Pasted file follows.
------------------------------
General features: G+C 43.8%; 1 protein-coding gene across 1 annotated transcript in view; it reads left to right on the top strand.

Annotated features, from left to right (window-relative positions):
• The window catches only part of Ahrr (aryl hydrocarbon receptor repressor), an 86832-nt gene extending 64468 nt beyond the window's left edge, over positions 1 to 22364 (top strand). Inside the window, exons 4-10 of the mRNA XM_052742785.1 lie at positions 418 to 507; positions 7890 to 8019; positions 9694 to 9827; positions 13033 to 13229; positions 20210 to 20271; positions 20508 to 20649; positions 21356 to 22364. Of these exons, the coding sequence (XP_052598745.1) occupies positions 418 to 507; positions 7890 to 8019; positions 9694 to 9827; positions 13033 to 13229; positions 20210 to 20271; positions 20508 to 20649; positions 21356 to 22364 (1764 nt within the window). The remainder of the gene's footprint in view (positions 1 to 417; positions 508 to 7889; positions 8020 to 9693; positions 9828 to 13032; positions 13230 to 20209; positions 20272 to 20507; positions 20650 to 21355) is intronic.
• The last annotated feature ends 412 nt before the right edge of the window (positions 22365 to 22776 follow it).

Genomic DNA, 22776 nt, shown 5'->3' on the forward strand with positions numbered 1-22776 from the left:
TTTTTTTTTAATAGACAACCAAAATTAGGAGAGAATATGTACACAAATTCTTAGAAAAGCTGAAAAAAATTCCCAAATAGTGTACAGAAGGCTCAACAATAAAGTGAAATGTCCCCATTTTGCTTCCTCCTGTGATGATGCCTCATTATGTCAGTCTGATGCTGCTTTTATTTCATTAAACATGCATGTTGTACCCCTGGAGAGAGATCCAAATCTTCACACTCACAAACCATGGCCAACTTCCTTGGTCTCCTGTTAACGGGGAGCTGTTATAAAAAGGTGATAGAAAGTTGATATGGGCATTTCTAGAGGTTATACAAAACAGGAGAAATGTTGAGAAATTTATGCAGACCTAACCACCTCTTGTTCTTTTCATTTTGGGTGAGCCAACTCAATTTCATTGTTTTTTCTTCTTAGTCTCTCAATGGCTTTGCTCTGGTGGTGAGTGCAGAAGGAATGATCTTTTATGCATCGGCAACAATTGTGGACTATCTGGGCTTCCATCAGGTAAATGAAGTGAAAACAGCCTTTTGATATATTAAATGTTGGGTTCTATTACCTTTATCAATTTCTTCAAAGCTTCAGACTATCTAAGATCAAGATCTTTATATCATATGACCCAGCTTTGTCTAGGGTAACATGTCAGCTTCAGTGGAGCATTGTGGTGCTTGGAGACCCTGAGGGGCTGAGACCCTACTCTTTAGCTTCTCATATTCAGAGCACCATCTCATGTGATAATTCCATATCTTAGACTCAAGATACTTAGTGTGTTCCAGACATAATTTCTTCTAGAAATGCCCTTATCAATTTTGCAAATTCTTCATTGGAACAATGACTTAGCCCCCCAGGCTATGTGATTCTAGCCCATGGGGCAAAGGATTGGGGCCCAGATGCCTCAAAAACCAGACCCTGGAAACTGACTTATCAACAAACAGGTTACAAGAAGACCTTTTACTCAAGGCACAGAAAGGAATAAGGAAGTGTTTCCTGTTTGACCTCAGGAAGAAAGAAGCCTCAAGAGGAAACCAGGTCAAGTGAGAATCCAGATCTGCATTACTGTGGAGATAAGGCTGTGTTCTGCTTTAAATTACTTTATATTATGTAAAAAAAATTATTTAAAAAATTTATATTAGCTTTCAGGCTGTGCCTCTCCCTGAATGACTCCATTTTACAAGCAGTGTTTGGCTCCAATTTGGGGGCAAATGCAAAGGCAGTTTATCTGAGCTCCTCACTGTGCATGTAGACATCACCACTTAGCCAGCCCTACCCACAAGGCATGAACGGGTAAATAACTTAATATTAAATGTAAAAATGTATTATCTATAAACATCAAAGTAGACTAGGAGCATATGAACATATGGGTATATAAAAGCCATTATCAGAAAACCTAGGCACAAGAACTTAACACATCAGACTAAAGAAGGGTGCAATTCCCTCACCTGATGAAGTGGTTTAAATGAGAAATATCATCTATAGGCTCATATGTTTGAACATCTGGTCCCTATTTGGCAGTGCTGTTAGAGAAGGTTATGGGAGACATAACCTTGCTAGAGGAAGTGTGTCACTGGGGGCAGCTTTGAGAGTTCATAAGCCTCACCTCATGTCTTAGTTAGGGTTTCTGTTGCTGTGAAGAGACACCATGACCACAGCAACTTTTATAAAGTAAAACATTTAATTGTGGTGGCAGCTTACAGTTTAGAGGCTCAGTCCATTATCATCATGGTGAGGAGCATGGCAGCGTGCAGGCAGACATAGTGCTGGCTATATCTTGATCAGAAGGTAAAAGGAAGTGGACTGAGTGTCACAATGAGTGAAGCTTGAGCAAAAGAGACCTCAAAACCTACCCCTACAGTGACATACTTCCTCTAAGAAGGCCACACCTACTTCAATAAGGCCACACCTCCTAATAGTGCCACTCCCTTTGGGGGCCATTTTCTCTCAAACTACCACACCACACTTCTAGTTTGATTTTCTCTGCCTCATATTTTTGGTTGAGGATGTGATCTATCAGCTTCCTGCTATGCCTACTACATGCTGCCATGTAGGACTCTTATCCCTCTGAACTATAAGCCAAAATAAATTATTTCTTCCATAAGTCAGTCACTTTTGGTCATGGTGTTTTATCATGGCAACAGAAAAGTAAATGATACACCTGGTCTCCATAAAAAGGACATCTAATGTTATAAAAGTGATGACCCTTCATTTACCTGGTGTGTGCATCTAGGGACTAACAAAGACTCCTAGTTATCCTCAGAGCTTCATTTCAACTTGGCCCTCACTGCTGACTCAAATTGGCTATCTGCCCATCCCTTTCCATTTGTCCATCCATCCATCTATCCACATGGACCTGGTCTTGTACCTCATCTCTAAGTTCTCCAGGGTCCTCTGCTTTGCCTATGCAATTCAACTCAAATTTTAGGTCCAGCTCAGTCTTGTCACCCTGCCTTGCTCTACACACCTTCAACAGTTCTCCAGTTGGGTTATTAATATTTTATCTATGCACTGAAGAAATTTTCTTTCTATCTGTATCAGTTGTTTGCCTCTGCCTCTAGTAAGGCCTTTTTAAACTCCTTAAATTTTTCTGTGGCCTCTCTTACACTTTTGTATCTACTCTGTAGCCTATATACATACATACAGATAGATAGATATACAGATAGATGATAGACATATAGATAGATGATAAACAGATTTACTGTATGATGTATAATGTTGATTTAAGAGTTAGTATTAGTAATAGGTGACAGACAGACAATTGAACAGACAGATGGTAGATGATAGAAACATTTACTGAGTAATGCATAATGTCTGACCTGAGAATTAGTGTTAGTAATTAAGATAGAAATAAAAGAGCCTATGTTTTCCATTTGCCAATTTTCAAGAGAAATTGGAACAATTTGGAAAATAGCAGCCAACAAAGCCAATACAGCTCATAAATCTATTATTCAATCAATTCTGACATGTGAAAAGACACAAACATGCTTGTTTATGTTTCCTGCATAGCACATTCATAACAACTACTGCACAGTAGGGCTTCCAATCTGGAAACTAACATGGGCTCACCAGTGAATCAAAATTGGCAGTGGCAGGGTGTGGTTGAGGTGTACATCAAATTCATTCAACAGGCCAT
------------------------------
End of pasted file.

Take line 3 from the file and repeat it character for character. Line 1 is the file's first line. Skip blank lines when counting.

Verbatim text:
• The window catches only part of Ahrr (aryl hydrocarbon receptor repressor), an 86832-nt gene extending 64468 nt beyond the window's left edge, over positions 1 to 22364 (top strand). Inside the window, exons 4-10 of the mRNA XM_052742785.1 lie at positions 418 to 507; positions 7890 to 8019; positions 9694 to 9827; positions 13033 to 13229; positions 20210 to 20271; positions 20508 to 20649; positions 21356 to 22364. Of these exons, the coding sequence (XP_052598745.1) occupies positions 418 to 507; positions 7890 to 8019; positions 9694 to 9827; positions 13033 to 13229; positions 20210 to 20271; positions 20508 to 20649; positions 21356 to 22364 (1764 nt within the window). The remainder of the gene's footprint in view (positions 1 to 417; positions 508 to 7889; positions 8020 to 9693; positions 9828 to 13032; positions 13230 to 20209; positions 20272 to 20507; positions 20650 to 21355) is intronic.